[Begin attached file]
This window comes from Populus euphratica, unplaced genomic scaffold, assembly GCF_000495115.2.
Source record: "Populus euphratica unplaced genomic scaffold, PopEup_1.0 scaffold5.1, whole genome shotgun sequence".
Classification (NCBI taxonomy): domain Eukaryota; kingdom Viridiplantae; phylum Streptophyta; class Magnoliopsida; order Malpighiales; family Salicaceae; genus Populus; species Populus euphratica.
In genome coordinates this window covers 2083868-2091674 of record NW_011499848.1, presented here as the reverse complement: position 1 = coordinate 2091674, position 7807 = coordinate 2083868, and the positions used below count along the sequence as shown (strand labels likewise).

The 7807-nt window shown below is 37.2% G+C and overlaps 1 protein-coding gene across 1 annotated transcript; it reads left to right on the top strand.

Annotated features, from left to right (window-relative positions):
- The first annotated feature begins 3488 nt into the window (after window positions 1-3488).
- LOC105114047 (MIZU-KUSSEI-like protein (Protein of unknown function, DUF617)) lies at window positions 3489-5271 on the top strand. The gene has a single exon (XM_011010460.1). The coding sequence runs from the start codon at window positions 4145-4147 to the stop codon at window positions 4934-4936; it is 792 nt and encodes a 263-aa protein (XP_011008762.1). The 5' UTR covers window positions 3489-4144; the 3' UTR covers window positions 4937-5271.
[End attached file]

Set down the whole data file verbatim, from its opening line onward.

This window comes from Populus euphratica, unplaced genomic scaffold, assembly GCF_000495115.2.
Source record: "Populus euphratica unplaced genomic scaffold, PopEup_1.0 scaffold5.1, whole genome shotgun sequence".
Classification (NCBI taxonomy): domain Eukaryota; kingdom Viridiplantae; phylum Streptophyta; class Magnoliopsida; order Malpighiales; family Salicaceae; genus Populus; species Populus euphratica.
In genome coordinates this window covers 2083868-2091674 of record NW_011499848.1, presented here as the reverse complement: position 1 = coordinate 2091674, position 7807 = coordinate 2083868, and the positions used below count along the sequence as shown (strand labels likewise).

The 7807-nt window shown below is 37.2% G+C and overlaps 1 protein-coding gene across 1 annotated transcript; it reads left to right on the top strand.

Annotated features, from left to right (window-relative positions):
- The first annotated feature begins 3488 nt into the window (after window positions 1-3488).
- LOC105114047 (MIZU-KUSSEI-like protein (Protein of unknown function, DUF617)) lies at window positions 3489-5271 on the top strand. The gene has a single exon (XM_011010460.1). The coding sequence runs from the start codon at window positions 4145-4147 to the stop codon at window positions 4934-4936; it is 792 nt and encodes a 263-aa protein (XP_011008762.1). The 5' UTR covers window positions 3489-4144; the 3' UTR covers window positions 4937-5271.